News agencies hail ‘major step’ by EU to make net giants pay for news

A screenshot of Google News [Georgi Gotev]

News agencies welcomed Monday (7 May) what they called a “major step” by the EU parliament’s legal committee asking internet giants to pay for press articles.

Officials are hammering out an overhaul of EU copyright rules against the backdrop of free online news that has decimated earnings for traditional media companies. The legislative proposal has been under discussion in the Council since November 2016.

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The objective of the directive on copyright in the digital single market is to adapt EU copyright rules in a context where digital technologies are rapidly changing the way works and other protected subject matter are created, produced, distributed and exploited.

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“Very profitable companies, like Facebook and Google, offer users qualified news reporting from publishers including news agencies, but they do not offer a fair return for this usage,” said the European Alliance of News Agencies, of which AFP is a member.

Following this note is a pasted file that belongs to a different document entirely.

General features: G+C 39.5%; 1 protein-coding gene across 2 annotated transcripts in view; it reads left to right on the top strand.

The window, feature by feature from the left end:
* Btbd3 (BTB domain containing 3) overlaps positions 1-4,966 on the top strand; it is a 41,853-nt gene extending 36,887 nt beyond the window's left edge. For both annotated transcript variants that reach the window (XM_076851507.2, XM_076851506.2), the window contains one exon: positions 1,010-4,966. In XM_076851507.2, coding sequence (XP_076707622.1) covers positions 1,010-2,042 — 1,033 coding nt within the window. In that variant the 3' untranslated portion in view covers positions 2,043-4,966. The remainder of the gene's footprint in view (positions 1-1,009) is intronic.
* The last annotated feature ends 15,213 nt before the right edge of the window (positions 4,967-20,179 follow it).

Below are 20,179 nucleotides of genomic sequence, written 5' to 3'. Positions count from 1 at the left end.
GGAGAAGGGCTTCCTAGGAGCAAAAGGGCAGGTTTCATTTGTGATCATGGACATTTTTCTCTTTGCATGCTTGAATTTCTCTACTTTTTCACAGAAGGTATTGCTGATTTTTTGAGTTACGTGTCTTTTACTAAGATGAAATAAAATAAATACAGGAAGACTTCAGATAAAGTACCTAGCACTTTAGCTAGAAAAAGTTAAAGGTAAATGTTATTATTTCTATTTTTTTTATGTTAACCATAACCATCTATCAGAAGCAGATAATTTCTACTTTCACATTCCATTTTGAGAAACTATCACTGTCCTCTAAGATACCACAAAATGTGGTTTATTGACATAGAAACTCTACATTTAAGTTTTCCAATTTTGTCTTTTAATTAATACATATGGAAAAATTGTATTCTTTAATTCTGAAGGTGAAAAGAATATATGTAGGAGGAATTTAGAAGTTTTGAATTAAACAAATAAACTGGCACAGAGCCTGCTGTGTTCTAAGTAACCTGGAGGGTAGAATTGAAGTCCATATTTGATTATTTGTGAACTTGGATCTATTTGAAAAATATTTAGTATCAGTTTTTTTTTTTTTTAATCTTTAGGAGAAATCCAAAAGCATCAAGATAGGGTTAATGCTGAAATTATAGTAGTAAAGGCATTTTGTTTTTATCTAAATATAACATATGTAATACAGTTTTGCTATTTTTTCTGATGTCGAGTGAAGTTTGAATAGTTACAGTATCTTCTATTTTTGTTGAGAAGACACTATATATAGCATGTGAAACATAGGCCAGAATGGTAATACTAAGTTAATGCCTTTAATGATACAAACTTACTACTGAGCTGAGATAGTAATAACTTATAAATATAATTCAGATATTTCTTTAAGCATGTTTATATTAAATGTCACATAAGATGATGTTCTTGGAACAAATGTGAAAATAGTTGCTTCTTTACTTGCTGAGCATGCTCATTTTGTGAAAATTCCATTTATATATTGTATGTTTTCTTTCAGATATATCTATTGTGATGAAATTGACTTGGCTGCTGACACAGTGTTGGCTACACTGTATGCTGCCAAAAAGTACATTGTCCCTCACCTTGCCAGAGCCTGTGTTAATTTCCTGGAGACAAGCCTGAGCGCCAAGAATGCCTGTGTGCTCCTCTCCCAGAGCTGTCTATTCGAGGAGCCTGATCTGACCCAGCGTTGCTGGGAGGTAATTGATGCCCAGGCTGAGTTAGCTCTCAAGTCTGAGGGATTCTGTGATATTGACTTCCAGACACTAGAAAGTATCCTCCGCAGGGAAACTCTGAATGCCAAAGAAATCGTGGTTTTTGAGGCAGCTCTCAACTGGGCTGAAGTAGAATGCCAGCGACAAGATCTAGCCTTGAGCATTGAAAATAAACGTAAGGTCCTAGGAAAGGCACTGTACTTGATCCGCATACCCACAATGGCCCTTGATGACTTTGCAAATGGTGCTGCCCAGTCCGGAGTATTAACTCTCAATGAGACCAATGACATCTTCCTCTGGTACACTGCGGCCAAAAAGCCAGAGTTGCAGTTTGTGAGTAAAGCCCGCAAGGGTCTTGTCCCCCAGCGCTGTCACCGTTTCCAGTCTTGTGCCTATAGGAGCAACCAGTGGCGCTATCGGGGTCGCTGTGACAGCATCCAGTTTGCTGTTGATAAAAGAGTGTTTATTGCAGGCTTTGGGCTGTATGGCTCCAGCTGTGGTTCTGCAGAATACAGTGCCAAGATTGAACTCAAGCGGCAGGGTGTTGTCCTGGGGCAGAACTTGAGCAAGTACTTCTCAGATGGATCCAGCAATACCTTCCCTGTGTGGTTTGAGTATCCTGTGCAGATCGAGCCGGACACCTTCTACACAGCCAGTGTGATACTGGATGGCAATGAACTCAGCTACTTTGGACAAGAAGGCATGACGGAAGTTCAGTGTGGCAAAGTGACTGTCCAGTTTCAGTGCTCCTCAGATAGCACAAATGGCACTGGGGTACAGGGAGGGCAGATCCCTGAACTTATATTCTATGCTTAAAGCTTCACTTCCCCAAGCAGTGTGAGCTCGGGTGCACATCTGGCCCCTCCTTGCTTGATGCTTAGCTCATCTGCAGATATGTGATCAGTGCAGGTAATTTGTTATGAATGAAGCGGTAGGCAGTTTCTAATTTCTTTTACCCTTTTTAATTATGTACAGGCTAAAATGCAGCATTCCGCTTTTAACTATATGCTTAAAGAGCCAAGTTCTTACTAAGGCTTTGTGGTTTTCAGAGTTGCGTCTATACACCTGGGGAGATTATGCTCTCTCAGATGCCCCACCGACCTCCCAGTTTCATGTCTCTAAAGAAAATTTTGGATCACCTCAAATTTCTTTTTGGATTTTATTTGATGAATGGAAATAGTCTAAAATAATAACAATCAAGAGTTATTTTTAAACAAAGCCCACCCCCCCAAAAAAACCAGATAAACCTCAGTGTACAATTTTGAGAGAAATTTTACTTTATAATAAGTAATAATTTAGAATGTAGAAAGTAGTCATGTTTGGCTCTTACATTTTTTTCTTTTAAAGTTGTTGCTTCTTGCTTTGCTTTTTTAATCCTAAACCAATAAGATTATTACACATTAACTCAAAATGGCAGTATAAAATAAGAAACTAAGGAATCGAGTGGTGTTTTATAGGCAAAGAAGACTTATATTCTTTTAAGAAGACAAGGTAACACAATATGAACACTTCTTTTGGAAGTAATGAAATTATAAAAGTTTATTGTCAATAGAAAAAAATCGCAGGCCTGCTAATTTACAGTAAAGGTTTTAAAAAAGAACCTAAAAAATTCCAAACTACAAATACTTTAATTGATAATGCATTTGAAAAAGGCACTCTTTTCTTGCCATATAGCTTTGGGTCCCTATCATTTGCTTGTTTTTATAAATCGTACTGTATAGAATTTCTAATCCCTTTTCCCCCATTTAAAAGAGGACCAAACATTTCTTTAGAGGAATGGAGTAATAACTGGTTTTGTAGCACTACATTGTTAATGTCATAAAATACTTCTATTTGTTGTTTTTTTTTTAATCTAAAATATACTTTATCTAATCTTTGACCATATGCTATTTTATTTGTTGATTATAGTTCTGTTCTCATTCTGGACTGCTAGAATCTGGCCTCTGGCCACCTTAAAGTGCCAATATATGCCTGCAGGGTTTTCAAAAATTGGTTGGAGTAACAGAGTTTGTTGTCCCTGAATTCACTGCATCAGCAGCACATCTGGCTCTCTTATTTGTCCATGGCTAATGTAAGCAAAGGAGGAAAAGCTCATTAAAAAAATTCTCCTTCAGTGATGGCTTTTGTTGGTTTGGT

The proposal was made by Axel Voss, the rapporteur for parliament’s legal committee, which is expected to vote on the proposed copyright directive in June.

News publishers hope the laws will include so-called neighbouring rights that would require online platforms to pay for putting up articles.

Several parliamentary committees have already approved versions of the tax proposal, but the key Legal Affairs Committee has not yet weighed in.

After a year and half of talks, the 28 EU member states remain divided on the wisdom of any tax or payments, which tech giants like Google strongly oppose.

Some legal experts are also against the idea, saying it would help only the most widely known news providers to the detriment of independent and start-up companies, effectively curbing the right to free speech.

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Startups in Europe can only be successful if they have solid rules in the online space. But in an attempt to limit the power of tech giants, the European Union risks hampering the next generation of European startups too, writes Lenard Koschwitz.

But news providers say their ability to invest in unbiased coverage from around the world is at risk, since millions of people have become used to reading and watching free content on the web.

Representatives from EU countries are set to meet again in Brussels on 16 May to try to reach a compromise.

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